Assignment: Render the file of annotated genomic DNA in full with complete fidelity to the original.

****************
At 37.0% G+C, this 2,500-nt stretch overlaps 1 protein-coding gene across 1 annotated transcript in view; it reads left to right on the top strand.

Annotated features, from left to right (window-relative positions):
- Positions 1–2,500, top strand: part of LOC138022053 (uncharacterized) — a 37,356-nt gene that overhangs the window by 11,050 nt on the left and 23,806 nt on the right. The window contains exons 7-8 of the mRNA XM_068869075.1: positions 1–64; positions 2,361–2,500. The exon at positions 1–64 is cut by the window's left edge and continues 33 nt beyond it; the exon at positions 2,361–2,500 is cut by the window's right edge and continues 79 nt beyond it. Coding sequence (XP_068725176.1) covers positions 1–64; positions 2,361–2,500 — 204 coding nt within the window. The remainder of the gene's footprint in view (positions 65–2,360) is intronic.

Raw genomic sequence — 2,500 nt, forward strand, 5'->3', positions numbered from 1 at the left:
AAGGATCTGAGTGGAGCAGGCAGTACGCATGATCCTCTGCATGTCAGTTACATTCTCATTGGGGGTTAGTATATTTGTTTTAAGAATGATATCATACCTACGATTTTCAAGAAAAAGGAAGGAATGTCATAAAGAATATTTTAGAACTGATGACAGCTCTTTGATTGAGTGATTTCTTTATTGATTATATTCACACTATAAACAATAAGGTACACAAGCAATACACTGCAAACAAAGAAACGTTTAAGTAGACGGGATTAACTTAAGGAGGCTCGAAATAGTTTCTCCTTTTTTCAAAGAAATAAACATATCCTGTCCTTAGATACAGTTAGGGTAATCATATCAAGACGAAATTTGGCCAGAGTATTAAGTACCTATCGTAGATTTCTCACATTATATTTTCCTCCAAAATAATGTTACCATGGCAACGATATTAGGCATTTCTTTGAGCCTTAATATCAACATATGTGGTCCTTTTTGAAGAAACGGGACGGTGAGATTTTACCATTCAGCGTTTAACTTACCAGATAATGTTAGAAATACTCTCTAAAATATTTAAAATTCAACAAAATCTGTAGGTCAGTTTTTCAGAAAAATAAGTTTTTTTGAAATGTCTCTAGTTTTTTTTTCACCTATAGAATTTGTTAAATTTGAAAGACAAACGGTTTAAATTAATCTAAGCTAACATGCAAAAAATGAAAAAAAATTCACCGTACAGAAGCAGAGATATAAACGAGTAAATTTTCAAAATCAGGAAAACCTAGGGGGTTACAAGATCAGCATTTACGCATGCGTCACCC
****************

At 37.0% G+C, this 2,500-nt stretch overlaps 1 protein-coding gene across 1 annotated transcript in view; it reads left to right on the top strand.

Annotated features, from left to right (window-relative positions):
- Positions 1–2,500, top strand: part of LOC138022053 (uncharacterized) — a 37,356-nt gene that overhangs the window by 11,050 nt on the left and 23,806 nt on the right. The window contains exons 7-8 of the mRNA XM_068869075.1: positions 1–64; positions 2,361–2,500. The exon at positions 1–64 is cut by the window's left edge and continues 33 nt beyond it; the exon at positions 2,361–2,500 is cut by the window's right edge and continues 79 nt beyond it. Coding sequence (XP_068725176.1) covers positions 1–64; positions 2,361–2,500 — 204 coding nt within the window. The remainder of the gene's footprint in view (positions 65–2,360) is intronic.

Raw genomic sequence — 2,500 nt, forward strand, 5'->3', positions numbered from 1 at the left:
AAGGATCTGAGTGGAGCAGGCAGTACGCATGATCCTCTGCATGTCAGTTACATTCTCATTGGGGGTTAGTATATTTGTTTTAAGAATGATATCATACCTACGATTTTCAAGAAAAAGGAAGGAATGTCATAAAGAATATTTTAGAACTGATGACAGCTCTTTGATTGAGTGATTTCTTTATTGATTATATTCACACTATAAACAATAAGGTACACAAGCAATACACTGCAAACAAAGAAACGTTTAAGTAGACGGGATTAACTTAAGGAGGCTCGAAATAGTTTCTCCTTTTTTCAAAGAAATAAACATATCCTGTCCTTAGATACAGTTAGGGTAATCATATCAAGACGAAATTTGGCCAGAGTATTAAGTACCTATCGTAGATTTCTCACATTATATTTTCCTCCAAAATAATGTTACCATGGCAACGATATTAGGCATTTCTTTGAGCCTTAATATCAACATATGTGGTCCTTTTTGAAGAAACGGGACGGTGAGATTTTACCATTCAGCGTTTAACTTACCAGATAATGTTAGAAATACTCTCTAAAATATTTAAAATTCAACAAAATCTGTAGGTCAGTTTTTCAGAAAAATAAGTTTTTTTGAAATGTCTCTAGTTTTTTTTTCACCTATAGAATTTGTTAAATTTGAAAGACAAACGGTTTAAATTAATCTAAGCTAACATGCAAAAAATGAAAAAAAATTCACCGTACAGAAGCAGAGATATAAACGAGTAAATTTTCAAAATCAGGAAAACCTAGGGGGTTACAAGATCAGCATTTACGCATGCGTCACCC